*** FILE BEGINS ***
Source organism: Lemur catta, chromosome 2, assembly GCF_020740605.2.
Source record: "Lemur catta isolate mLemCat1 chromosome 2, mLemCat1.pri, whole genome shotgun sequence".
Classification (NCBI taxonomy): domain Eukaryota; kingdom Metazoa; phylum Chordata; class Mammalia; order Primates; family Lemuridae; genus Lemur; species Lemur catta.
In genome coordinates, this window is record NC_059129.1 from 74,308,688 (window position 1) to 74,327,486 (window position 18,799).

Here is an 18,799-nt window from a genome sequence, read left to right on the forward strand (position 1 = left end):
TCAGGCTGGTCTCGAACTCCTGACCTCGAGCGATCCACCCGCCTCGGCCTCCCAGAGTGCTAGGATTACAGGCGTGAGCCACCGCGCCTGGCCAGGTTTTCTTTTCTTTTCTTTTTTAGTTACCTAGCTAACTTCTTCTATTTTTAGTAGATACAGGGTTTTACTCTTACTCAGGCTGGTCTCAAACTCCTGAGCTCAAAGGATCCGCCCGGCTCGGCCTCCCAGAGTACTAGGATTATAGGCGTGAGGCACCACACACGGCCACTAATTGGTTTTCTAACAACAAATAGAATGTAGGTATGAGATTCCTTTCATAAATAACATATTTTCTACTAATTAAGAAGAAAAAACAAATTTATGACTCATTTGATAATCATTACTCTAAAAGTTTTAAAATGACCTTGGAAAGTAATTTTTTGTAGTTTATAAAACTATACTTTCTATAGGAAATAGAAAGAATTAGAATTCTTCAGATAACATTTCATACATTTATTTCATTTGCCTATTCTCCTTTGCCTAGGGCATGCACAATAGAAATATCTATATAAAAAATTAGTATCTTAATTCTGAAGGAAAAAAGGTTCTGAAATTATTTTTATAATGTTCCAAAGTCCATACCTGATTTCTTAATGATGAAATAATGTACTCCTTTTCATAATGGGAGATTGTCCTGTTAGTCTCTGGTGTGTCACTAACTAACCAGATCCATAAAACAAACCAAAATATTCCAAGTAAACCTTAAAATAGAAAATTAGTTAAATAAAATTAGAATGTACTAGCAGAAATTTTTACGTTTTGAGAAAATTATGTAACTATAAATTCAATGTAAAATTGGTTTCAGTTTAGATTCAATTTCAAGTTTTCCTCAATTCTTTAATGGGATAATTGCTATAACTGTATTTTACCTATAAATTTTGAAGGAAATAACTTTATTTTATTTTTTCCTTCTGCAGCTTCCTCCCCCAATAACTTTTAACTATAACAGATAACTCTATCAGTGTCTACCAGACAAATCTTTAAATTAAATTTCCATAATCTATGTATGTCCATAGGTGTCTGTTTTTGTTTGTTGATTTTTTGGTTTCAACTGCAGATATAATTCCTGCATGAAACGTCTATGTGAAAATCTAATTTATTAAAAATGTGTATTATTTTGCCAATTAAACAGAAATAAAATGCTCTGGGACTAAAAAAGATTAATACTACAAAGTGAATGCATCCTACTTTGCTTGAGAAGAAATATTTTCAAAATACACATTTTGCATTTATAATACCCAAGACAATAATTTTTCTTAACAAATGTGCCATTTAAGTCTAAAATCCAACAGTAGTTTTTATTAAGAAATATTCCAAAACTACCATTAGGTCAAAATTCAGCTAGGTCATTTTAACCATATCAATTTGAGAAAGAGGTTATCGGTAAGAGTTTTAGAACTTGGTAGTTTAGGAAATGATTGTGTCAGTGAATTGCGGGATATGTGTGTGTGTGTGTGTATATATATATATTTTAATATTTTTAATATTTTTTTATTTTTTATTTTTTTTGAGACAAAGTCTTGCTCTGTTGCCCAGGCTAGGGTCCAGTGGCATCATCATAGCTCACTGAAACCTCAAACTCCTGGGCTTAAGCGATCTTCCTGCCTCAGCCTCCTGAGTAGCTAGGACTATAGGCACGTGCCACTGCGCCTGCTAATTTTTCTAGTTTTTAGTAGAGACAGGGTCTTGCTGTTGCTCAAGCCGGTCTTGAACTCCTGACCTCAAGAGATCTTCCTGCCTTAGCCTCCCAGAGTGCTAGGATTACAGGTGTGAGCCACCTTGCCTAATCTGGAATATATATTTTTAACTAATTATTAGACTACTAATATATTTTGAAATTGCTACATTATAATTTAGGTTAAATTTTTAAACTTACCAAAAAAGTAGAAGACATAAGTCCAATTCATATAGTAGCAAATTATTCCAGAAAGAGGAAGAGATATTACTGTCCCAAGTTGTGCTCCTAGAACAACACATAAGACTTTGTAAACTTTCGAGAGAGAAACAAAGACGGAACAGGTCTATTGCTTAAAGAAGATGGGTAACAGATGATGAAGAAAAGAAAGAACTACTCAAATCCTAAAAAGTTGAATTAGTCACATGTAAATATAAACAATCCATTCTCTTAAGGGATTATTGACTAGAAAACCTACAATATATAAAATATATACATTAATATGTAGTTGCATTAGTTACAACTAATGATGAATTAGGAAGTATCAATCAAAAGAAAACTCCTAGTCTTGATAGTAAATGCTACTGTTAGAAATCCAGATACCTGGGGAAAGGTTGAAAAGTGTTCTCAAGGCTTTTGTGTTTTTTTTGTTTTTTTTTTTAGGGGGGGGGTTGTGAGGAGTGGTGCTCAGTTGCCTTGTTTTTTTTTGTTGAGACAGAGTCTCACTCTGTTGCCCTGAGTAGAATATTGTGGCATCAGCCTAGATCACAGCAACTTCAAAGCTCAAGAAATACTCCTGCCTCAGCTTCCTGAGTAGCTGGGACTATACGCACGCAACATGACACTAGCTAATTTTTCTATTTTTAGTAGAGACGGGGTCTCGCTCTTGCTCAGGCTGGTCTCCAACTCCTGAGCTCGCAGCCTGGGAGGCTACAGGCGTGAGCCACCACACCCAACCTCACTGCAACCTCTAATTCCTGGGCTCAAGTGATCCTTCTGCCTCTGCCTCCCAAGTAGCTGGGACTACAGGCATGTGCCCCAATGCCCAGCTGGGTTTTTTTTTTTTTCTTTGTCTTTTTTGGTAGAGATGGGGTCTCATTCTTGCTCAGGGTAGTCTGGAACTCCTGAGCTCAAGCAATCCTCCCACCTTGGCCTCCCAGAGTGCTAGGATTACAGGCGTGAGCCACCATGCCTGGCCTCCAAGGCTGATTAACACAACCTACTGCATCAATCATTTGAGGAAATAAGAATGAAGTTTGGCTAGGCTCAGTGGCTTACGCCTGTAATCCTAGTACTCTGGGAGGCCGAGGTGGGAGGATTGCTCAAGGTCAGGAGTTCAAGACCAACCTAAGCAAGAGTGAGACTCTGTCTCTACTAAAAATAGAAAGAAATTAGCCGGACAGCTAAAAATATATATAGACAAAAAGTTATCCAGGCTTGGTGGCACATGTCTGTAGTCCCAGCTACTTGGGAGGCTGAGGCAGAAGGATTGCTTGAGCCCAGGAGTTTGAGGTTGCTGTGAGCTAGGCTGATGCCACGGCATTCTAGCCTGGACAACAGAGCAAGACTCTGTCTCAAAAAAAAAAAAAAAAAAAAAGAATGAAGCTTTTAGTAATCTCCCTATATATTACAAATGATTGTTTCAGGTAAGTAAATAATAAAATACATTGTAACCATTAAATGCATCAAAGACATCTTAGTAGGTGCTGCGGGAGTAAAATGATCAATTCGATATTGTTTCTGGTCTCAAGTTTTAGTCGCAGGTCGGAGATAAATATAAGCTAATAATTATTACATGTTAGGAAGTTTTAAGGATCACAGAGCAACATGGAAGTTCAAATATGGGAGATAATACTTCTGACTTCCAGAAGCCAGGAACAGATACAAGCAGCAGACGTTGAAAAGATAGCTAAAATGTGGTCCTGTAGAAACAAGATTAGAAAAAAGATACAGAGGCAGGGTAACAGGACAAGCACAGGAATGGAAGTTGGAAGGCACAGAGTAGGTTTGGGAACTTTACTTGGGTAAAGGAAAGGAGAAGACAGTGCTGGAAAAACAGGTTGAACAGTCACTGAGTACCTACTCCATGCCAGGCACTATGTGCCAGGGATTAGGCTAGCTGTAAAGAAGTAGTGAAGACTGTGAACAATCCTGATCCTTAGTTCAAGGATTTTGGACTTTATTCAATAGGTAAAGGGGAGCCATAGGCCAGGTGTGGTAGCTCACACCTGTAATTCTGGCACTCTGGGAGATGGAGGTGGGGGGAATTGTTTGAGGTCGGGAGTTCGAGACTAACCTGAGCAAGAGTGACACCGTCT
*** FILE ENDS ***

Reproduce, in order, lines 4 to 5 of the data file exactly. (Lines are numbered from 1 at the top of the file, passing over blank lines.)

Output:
In genome coordinates, this window is record NC_059129.1 from 74,308,688 (window position 1) to 74,327,486 (window position 18,799).

Here is an 18,799-nt window from a genome sequence, read left to right on the forward strand (position 1 = left end):